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The North American rig count improved slightly more than 13 percent from June, with Canada showing strides since May wildfires, Baker Hughes data show.
Baker Hughes recorded a U.S. rig count for July at 449, up about 7.5 percent from the previous month. The Canadian rig count of 94 was up 49 percent from June.
Canadian data may reflect a recovery in activity since May, when wildfires in Alberta disrupted about 1 million barrels of oil per day in net crude oil production. Most operators have since returned to full service and energy company Canadian Natural Resources said this week it was raising its production forecast for the year.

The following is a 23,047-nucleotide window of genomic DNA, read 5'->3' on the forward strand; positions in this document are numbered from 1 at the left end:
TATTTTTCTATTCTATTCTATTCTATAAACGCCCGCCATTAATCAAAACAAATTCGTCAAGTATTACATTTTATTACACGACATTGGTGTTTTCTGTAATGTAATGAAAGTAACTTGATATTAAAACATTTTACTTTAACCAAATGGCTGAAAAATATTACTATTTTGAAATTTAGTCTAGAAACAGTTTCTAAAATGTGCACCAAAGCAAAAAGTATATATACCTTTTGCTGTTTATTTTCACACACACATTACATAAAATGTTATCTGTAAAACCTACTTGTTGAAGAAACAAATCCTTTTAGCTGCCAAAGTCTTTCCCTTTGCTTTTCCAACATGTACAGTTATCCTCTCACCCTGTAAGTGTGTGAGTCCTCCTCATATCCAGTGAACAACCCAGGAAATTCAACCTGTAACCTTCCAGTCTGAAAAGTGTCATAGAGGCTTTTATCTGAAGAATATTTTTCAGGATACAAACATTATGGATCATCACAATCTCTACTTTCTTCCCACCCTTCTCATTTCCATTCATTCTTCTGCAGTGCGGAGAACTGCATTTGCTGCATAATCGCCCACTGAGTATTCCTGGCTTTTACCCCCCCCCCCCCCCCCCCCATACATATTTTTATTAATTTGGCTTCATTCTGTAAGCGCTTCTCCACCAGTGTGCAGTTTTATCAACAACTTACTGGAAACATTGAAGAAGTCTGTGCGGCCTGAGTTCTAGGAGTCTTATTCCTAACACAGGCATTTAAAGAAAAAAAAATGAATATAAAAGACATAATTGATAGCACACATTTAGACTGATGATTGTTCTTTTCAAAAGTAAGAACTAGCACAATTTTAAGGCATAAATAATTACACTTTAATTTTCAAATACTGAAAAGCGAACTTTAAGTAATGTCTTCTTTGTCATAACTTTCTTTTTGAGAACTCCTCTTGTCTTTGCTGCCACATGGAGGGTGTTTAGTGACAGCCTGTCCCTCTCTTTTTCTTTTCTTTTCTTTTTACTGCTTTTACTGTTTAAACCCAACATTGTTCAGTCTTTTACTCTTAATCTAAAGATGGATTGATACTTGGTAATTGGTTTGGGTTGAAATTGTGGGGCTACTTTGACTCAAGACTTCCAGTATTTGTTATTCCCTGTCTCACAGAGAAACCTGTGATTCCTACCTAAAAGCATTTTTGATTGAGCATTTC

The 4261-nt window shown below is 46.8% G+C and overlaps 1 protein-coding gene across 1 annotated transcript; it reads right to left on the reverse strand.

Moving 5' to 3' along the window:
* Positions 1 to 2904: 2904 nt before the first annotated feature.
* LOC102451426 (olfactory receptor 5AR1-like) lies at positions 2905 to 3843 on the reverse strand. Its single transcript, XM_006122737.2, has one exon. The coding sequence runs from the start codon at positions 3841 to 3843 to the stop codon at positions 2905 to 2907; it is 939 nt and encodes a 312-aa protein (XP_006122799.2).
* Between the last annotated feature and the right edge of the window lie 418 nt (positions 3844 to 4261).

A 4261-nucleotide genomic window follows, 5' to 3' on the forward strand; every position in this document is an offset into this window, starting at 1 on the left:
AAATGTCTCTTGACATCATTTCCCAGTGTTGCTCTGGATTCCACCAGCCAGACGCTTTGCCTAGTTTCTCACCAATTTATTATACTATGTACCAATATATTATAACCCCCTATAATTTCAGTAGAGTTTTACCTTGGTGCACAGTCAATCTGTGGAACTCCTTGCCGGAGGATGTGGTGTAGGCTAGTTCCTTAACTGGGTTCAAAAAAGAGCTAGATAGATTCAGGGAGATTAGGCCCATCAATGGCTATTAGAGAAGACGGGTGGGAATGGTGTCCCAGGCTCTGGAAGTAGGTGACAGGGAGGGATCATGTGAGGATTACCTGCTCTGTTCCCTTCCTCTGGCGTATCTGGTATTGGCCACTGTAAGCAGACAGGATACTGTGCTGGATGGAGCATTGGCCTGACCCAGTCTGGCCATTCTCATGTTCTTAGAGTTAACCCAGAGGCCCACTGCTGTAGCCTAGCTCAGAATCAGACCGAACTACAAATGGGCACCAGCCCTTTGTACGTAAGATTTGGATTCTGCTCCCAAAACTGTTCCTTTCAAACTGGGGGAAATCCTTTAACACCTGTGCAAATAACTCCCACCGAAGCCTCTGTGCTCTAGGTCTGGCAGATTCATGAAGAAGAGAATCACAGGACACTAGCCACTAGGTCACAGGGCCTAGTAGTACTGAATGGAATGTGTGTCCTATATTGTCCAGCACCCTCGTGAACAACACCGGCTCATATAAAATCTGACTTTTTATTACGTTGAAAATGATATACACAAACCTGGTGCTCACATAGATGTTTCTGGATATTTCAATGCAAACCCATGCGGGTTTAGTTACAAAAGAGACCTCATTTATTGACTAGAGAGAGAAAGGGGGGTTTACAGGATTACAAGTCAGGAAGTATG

For the sector as a whole, the increase in rig activity may be emblematic of sentiments expressed by drillers that the worst of the downturn in oil prices is over. In reporting its revenue for the second quarter, Baker Hughes, which provides drilling services for the industry as well as data, said the 10 percent decline was encouraging, all things considered.
Crude oil prices stabilized somewhat during the second quarter after moving below $30 per barrel in early 2016. Rig counts, a metric that loosely gauges exploration and production activity, started to improve in recent weeks as a result. In July, Schlumberger, the world’s largest oilfield services company, said “we now appear to have reached the bottom.”
Internationally, Baker Hughes reported a 1.1 increase in rig activity from June. Year-on-year, however, rig activity is down. For the United States and Canada, rig counts are down 48 percent from July 2015.